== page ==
This also integrates rainwater into the natural cycle of evaporation, rainfall and absorption into the ground. As a result, rainwater harvesting makes a significant contribution to sustainably reducing water runoff from residential areas.

Cistern partially buried in the ground
(c) Schlüsselbauer Ecotechnic GmbH & Co KG / IG Resource Water

State-of-the-art

Modern rainwater capturing systems operate fully automatically. Based on filters, rainwater pumping stations with integrated drinking water feeding and control systems deliver very good water quality and require little maintenance. Most system components only need to be inspected or serviced once a year.

Depending on the tank size, a considerable supply of rainwater can quickly accumulate, especially during the cold season, and last for days and weeks. Through forward-looking planning and targeted use, operators of rainwater capturing systems can use the stored rainwater for much longer. This makes it relatively easy to cover part of the water demand with rainwater. State-of-the-art technologies could reduce potable water consumption by up to 50 percent, the IGRW says on its website.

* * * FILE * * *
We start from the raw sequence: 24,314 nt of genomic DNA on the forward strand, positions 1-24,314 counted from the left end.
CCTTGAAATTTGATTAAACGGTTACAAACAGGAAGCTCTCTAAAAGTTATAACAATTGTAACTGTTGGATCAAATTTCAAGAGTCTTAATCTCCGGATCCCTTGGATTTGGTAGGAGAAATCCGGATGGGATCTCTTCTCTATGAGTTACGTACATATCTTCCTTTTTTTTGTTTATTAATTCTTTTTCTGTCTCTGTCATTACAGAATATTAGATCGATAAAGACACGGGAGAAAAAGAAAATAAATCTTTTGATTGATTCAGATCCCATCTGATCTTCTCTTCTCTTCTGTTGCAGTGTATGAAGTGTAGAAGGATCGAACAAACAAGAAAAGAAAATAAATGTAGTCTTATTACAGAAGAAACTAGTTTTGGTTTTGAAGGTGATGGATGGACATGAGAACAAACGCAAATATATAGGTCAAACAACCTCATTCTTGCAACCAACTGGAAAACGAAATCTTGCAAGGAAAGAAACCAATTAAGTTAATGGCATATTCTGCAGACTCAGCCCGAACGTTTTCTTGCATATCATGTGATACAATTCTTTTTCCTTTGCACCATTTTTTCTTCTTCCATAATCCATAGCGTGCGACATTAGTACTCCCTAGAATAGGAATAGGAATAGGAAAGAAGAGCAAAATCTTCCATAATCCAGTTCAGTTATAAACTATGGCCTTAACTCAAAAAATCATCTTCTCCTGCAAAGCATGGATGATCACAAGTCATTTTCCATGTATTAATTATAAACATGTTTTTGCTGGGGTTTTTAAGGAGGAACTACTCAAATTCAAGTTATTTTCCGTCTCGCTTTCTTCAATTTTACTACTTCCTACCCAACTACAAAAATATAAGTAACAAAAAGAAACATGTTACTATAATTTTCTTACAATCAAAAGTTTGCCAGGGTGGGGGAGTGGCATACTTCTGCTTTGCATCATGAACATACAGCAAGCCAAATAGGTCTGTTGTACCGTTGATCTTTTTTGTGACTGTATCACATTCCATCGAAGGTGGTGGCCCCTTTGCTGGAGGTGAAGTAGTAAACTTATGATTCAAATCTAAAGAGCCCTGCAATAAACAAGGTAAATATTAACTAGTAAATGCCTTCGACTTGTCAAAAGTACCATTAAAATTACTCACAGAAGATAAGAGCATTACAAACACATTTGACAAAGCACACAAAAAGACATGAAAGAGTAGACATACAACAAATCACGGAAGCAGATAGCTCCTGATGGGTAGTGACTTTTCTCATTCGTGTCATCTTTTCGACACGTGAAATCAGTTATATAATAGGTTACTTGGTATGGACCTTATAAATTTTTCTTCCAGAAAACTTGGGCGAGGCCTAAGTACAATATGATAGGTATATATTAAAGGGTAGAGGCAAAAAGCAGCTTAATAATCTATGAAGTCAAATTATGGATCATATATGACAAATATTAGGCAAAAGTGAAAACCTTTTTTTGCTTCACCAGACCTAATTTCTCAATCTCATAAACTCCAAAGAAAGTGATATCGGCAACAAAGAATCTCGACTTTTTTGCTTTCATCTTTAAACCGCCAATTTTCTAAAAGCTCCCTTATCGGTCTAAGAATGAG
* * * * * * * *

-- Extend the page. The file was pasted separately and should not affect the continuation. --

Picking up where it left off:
Function of rainwater capturing systems

In rainwater capturing systems, rainwater is collected through the roof surface of the house and enters the cistern through downspouts and a coarse mechanical filter. To ensure a light-protected and cool environment, cisterns are preferably buried in the ground outside buildings. The cistern has an overflow equipped with a siphon. The water is conveyed to the place of consumption via a floating intake by means of a consumption-controlled rainwater compact pumping station or rainwater pump. The suction line is linked to the movements of the rainwater pump and at a frost-proof depth.

Should there ever be too little water in the cistern, drinking water is automatically fed into the compact pump station or the cistern. This ensures the supply of the connected water consumers. Combinations of rainwater pumps and drinking water feeding systems – so-called rainwater compact pumping stations with system control – are considered state-of-the-art.